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From Products Liability Law Daily, October 1, 2014

Settlement of remaining American Medical Systems vaginal mesh product claims announced

By Susan Lasser, J.D.

Endo International plc (Endo) announced that it reached master settlement agreements with several of the remaining plaintiffs who had filed suit against the company’s subsidiary, American Medical Systems, Inc. (AMS), alleging that AMS’s vaginal mesh products were defective. According to a news release issued by Endo, the settlement agreements were not an admission of liability or fault, and were expected to resolve substantially all of the AMS U.S. vaginal mesh-related claims (In re: American Medical Systems, Inc., Pelvic Repair Systems Products Liability Litigation, MDL No. 2325).

Endo had previously established a pre-tax products liability reserve of approximately $1.2 billion. The company said that it expected to increase its pre-tax products liability accrual for all known, pending, and estimated future claims in the most part related to vaginal mesh products as a result of the newly reached agreements. Endo said that it anticipated increasing the reserve amount to about $1.6 billion in total. The news release also reports that AMS expects to fund the payments under all settlements in 2014, 2015, 2016, and 2017. To date, the company has paid approximately $200 million into qualified settlement funds pursuant to the terms of previously announced agreements.

According to the news release, Endo’s "top priority is the safety and efficacy of its subsidiaries’ products and supporting the patients and physicians who use them." The company also maintained that AMS would continue to develop its women’s health business and products.

Background. Endo International plc is a global specialty healthcare company that develops, manufactures, markets, and distributes branded pharmaceutical, generic and device products through its operating companies. Its global headquarters are in Dublin, Ireland, and its U.S. headquarters are in Malvern, Pennsylvania. American Medical Systems (AMS) is headquartered in Minnetonka, Minnesota, and is a diversified supplier of medical device technology for the treatment of incontinence, sexual dysfunction, benign prostatic hyperplasia (BPH), and other pelvic disorders. The subsidiary "is focused on improving access and outcomes with the goal of restoring patient quality of life," according to the news release.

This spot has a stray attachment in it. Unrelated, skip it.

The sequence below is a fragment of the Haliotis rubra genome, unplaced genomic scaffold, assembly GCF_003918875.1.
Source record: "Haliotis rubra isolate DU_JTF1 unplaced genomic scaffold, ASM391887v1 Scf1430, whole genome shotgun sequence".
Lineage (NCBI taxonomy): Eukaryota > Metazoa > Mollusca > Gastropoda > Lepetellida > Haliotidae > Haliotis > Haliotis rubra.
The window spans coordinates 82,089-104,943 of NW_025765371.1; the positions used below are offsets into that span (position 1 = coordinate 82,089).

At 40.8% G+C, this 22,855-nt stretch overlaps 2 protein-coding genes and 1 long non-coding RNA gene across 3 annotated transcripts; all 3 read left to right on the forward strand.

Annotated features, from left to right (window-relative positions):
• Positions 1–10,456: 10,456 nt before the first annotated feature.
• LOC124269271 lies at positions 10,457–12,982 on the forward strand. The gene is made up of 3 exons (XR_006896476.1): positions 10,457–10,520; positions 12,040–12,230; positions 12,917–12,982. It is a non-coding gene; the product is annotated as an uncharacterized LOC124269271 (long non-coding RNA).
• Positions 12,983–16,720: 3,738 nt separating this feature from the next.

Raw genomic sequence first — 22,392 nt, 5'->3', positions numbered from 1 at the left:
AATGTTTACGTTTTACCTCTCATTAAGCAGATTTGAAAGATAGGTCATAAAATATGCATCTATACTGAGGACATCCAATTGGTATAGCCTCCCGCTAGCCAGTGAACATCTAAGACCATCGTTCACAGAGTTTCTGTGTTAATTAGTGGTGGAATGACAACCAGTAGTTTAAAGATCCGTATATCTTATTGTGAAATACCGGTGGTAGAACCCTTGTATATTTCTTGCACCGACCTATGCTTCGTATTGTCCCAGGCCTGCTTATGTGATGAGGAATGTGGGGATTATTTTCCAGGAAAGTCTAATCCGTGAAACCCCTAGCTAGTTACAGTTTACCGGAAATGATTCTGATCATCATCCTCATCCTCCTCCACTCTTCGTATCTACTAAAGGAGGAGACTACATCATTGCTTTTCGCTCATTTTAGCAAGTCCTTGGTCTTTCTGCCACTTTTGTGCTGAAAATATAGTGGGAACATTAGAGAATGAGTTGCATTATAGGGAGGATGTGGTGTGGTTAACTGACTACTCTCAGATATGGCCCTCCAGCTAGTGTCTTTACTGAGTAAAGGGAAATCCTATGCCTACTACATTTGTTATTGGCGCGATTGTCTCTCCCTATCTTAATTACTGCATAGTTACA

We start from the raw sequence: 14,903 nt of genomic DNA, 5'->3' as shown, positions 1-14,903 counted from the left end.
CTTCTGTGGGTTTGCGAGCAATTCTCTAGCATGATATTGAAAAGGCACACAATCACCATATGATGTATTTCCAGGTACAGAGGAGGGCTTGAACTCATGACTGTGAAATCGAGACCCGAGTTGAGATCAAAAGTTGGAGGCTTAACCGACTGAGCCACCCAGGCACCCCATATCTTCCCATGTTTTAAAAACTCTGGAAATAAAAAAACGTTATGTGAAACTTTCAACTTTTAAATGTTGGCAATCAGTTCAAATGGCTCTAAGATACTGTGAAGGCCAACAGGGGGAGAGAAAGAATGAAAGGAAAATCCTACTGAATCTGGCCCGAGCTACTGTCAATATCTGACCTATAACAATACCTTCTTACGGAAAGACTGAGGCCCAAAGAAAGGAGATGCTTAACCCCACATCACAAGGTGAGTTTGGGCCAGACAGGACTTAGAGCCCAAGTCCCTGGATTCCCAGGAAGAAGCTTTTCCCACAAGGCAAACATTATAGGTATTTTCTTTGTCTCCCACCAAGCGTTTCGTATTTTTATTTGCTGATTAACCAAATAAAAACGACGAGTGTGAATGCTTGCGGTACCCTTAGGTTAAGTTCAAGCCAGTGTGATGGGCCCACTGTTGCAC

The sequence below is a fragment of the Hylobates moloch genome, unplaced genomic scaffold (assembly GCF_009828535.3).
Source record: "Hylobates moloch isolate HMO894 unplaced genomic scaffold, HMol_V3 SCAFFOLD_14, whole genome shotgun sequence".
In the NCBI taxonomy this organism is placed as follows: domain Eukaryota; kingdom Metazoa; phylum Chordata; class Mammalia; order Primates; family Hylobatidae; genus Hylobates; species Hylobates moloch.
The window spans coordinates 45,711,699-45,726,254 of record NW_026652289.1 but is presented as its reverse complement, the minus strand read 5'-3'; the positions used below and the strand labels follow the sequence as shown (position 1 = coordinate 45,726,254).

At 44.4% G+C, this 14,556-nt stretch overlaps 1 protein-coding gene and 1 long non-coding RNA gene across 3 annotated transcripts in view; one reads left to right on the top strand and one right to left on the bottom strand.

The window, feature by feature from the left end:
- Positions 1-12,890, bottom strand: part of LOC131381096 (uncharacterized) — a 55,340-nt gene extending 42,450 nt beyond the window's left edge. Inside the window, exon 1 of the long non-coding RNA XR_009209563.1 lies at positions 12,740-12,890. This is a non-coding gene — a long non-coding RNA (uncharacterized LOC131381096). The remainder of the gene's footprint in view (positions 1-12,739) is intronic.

Complaint. The plaintiffs in the action against AMS included women (patients) who had one or more of AMS’s pelvic mesh products inserted in their bodies to treat certain medical conditions—primarily pelvic organ prolapse and stress urinary incontinence—and were subsequently injured due to alleged product failures. Alleged defects, as outlined in the master complaintinclude the following: (1) the use of polypropylene and collagen material in the products and the immune reactions that result from this material, causing adverse reactions and injuries; (2) the design of the products to be inserted transvaginally, into and through an area of the body with high levels of bacteria that can adhere to the mesh causing immune reactions and subsequent tissue breakdown and adverse reactions and injuries; (3) biomechanical issues with the products’ design, including, but not limited to, the propensity of the products to contract or shrink inside the body, which in turn can cause the inflammation of surrounding tissue, and cause it to become fibrotic and contract, resulting in injury; (4) the propensity of the transvaginal mesh devices for "creep," or to gradually elongate and deform when subject to prolonged tension inside the body; (5) the products’ inelasticity, causing them to be improperly mated to the delicate and sensitive areas of the vagina and pelvis where they were implanted, and causing pain upon normal daily activities that involve movement in the pelvic region; and (6) the propensity of the products to degrade and fragment over time, causing a chronic inflammatory and fibrotic reaction, and resulting in continuing injury over time.

In addition to design defect allegations, the patients alleged that the manufacturer failed to warn of these and other of the products’ propensities and risks, and failed to adequately test the products, as well as underreported the propensity of the products to fail. Further, the patients maintained that "suitable alternatives" existed that did not have the same frequency or severity of risks as did the manufacturer’s products. The patients alleged seventeen claims against AMS, including: negligence; strict liability—design defect; strict liability—manufacturing defect; strict liability—failure to warn; strict liability—defective product; breach of express warranty; breach of implied warranty; fraudulent concealment; negligent misrepresentation; and punitive damages.

The case number is MDL No. 2325.

MainStory: TopStory MedicalDevicesNews SettlementAgreementsNews DamagesNews DesignManufacturingNews WarningsNews WestVirginiaNews

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